It will be modified and amended as necessary when new work is planned, especially work that brings us into more frequent contact with a greater range of vulnerable groups.


The purpose of the policy is to:


Provide trustees, staff and volunteers with guidance on the procedures they should adopt in the event that they suspect a vulnerable adult or child or young person taking part in activities organised by the us may be experiencing, or be at risk of, abuse or neglect from anyone connected with Project Remake;

  • Provide carers, parents and external parties with guidance on the disclosure and complaints procedure and timescale for response in the event that they suspect a vulnerable adult or child or young person may be experiencing, or be at risk of abuse or neglect while taking part in activities organised by us;

  • Provide managers with guidance on statutory personnel checks, how to minimize risks and deal with potential complaints;

  • Provide guidance on dissemination, monitoring, confidentiality, secure storage and information sharing procedures.

  • Support programme participants to understand and feel confident in the Centre’s policy and practice.

9) Trustee Safeguarding Lead

Kameel Khan, a member of the Board of Trustees, is the Trustee Safeguarding Lead. His email address is:

10) Safeguarding and Fundraising

We will ensure that:


  • We comply with the Code of Fundraising Practice, including fundraising that involves children.

  • Staff and volunteers are made aware of the Institute of Fundraising guidance on keeping fundraising safe and the NCVO Guidance on vulnerable people and fundraising.

  • Our fundraising material is accessible, clear and ethical, including not placing any undue pressure on individuals to donate.

  • We do not either solicit nor accept donations from anyone whom we know or think may not be competent to make their own decisions.

  • We are sensitive to any particular need that a donor may have.

11) Charity Commission Guidance - Online Safeguarding

We will identify and manage online risks by ensuring:

  • Volunteers, staff, and trustees understand how to keep themselves safe online. You could use high privacy settings and password access to meetings to support this

  • The online services you provide are suitable for your users. For example, use age restrictions and offer password protection to help keep people safe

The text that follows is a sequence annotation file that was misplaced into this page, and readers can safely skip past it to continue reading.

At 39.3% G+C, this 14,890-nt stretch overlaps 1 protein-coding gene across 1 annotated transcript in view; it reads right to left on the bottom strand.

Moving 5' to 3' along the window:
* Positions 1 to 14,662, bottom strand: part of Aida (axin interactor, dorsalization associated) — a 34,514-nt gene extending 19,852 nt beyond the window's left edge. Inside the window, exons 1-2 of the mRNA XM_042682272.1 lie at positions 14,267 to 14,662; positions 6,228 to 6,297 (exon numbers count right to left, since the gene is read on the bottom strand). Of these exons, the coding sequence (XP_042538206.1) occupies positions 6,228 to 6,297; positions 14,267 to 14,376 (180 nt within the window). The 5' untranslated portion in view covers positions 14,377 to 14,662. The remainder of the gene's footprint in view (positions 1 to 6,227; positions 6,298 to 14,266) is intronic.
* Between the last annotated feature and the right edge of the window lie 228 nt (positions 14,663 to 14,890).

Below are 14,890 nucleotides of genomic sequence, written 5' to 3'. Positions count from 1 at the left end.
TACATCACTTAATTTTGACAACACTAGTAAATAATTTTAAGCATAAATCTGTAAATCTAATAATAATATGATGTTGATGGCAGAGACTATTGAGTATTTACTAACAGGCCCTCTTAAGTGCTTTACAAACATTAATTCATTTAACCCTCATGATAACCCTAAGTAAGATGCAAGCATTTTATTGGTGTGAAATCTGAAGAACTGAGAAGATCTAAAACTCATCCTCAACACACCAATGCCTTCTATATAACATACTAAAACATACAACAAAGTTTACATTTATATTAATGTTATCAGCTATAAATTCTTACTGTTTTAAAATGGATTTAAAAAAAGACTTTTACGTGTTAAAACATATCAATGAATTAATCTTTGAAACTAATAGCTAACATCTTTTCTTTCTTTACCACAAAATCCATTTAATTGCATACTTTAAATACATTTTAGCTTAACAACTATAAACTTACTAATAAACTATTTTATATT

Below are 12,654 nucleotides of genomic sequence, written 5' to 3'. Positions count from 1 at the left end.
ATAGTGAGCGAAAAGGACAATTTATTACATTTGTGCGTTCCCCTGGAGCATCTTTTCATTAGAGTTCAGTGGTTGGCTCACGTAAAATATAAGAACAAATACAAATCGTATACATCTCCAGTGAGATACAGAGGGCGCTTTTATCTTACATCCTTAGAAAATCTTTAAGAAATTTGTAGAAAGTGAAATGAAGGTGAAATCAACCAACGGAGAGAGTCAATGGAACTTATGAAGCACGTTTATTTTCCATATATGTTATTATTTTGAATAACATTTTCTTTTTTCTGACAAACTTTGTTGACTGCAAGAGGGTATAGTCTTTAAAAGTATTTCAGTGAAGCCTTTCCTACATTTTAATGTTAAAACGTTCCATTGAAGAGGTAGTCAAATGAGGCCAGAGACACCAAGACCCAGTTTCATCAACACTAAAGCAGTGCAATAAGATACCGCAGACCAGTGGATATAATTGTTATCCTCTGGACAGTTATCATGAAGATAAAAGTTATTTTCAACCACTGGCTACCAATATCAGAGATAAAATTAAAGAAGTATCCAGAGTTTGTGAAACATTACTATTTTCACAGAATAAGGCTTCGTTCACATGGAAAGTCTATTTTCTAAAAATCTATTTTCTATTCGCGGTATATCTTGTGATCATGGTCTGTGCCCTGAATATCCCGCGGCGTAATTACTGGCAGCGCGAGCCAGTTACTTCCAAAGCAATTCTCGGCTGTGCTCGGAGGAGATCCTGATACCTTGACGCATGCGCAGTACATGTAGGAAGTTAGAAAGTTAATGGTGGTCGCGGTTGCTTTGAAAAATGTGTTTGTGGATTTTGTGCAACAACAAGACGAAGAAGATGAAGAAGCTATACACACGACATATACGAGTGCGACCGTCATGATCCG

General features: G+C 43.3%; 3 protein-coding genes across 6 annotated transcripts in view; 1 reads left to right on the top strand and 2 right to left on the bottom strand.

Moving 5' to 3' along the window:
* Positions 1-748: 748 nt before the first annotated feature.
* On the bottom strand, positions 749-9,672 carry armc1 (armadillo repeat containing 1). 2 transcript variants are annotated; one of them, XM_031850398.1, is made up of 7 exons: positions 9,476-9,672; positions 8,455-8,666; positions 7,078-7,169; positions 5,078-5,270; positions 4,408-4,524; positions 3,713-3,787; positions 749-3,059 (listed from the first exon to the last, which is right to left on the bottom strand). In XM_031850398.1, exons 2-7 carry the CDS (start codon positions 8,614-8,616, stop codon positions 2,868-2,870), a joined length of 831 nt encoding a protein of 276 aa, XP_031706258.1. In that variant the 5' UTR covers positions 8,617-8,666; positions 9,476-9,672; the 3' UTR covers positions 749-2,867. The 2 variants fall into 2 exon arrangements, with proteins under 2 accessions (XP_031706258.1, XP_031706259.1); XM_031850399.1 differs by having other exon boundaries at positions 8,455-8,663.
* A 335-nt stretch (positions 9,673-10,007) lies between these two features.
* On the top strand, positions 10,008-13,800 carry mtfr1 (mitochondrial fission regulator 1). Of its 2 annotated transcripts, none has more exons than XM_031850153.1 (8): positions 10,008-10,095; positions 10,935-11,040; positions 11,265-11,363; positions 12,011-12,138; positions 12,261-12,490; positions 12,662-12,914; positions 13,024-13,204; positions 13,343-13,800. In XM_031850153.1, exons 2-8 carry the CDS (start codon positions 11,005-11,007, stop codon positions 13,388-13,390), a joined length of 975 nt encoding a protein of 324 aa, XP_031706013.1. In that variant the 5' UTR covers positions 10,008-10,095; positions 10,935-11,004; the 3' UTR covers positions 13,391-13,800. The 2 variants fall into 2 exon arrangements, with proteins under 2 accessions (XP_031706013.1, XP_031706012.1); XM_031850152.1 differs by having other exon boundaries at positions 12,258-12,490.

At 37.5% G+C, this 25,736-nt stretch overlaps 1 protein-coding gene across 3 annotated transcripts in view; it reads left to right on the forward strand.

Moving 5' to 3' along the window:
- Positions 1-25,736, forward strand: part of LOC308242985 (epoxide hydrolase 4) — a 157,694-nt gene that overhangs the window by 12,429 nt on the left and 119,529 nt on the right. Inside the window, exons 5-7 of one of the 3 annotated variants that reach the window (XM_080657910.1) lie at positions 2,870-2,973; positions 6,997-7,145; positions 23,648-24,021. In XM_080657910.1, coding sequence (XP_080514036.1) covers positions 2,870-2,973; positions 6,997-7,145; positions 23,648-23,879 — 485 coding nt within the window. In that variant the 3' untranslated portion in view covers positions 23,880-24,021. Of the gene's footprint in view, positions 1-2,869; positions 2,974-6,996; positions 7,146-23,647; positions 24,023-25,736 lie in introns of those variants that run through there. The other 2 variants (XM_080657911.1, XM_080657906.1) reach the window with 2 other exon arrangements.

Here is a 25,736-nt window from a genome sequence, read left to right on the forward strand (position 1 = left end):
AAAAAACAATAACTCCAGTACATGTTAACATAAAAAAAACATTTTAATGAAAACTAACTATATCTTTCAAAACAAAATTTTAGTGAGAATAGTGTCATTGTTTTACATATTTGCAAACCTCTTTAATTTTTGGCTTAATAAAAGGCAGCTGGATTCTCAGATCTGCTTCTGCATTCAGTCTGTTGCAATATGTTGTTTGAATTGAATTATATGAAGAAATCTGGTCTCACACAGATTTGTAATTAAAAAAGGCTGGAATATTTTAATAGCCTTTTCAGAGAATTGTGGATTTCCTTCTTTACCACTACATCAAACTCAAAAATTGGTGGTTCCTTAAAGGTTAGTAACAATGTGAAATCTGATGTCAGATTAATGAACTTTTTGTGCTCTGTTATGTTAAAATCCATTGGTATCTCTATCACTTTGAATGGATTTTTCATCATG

• The services we use and/or provide are safe and in line with our code of conduct.

  • Protect people’s personal data and follow GDPR legislation.

  • We have permission to display any images on our website or social media accounts, including consent from an individual, parent, etc.

  • We clearly explain how users can report online concerns. Concerns may be reported using this policy, or direct to a social media provider using their reporting process. If you are unsure, you can contact one of these organisations, who will help you.

12) Overview of risks and plans for prevention

Risks in relation to volunteers


There are no plans to recruit volunteers who are known to be vulnerable adults or children.

Should vulnerable adults or children be recruited as volunteers in the future, it will be made clear that they will be supervised by a member of staff trained to identify signs of abuse or neglect. Volunteers will be informed about the complaints system which facilitates reporting.

13) Responsibilities

Protecting people is everyone’s responsibility.


Board of trustees.


The board of trustees is ultimately responsible for safeguarding and for ensuring that staff and volunteers are competent to carry out their safeguarding responsibilities.


The trustees will take action to avoid any actual or potential conflicts of interest which could lead to Project Remake being compromised in any way in enforcing our safeguarding commitments.